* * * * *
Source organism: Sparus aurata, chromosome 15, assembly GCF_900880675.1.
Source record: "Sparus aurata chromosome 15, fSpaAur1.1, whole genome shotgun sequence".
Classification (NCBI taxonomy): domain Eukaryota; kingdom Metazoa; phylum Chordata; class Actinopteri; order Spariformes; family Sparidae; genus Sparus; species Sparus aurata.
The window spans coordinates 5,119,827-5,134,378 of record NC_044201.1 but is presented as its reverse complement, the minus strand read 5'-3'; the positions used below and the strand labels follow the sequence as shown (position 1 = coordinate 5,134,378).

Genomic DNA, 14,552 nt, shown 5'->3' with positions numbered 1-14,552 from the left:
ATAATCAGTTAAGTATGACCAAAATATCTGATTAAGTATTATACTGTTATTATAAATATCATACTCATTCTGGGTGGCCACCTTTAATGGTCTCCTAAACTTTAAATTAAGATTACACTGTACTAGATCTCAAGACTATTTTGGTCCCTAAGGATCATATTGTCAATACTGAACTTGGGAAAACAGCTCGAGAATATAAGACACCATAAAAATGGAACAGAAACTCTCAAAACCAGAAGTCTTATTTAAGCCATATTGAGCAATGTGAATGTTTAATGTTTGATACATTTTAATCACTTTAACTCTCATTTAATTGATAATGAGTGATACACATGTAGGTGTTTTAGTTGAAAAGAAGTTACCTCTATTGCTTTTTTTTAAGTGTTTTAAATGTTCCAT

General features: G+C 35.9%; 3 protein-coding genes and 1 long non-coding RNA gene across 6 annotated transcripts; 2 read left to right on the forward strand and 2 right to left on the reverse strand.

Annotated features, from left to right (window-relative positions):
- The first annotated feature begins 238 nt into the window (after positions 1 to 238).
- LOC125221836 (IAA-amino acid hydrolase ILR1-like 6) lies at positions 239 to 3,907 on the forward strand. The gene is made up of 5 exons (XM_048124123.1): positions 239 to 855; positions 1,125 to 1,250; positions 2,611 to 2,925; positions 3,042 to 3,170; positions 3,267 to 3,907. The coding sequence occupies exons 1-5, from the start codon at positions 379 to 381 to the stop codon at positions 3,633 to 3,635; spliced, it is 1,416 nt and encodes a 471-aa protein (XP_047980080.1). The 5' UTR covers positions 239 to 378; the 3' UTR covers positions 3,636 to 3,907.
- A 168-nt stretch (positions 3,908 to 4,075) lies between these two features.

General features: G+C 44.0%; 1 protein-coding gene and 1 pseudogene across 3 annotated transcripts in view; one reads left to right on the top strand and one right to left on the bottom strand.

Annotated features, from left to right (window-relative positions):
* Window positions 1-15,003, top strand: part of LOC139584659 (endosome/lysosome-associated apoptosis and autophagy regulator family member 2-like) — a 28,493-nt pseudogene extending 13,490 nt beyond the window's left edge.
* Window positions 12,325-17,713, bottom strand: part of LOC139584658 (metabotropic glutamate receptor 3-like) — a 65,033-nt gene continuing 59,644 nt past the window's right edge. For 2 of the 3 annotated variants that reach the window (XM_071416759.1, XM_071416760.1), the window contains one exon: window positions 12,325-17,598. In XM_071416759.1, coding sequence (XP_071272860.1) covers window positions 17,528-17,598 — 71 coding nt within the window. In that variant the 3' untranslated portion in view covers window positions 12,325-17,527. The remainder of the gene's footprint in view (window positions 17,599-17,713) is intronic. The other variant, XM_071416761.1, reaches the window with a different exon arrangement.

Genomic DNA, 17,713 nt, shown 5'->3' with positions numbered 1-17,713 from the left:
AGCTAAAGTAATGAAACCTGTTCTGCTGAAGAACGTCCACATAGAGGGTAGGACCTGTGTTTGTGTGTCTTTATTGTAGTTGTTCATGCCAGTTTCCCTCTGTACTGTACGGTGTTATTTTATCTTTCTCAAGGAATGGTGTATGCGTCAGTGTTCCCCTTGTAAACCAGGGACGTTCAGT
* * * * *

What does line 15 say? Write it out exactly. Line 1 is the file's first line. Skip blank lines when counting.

* Window positions 12,325-17,713, bottom strand: part of LOC139584658 (metabotropic glutamate receptor 3-like) — a 65,033-nt gene continuing 59,644 nt past the window's right edge. For 2 of the 3 annotated variants that reach the window (XM_071416759.1, XM_071416760.1), the window contains one exon: window positions 12,325-17,598. In XM_071416759.1, coding sequence (XP_071272860.1) covers window positions 17,528-17,598 — 71 coding nt within the window. In that variant the 3' untranslated portion in view covers window positions 12,325-17,527. The remainder of the gene's footprint in view (window positions 17,599-17,713) is intronic. The other variant, XM_071416761.1, reaches the window with a different exon arrangement.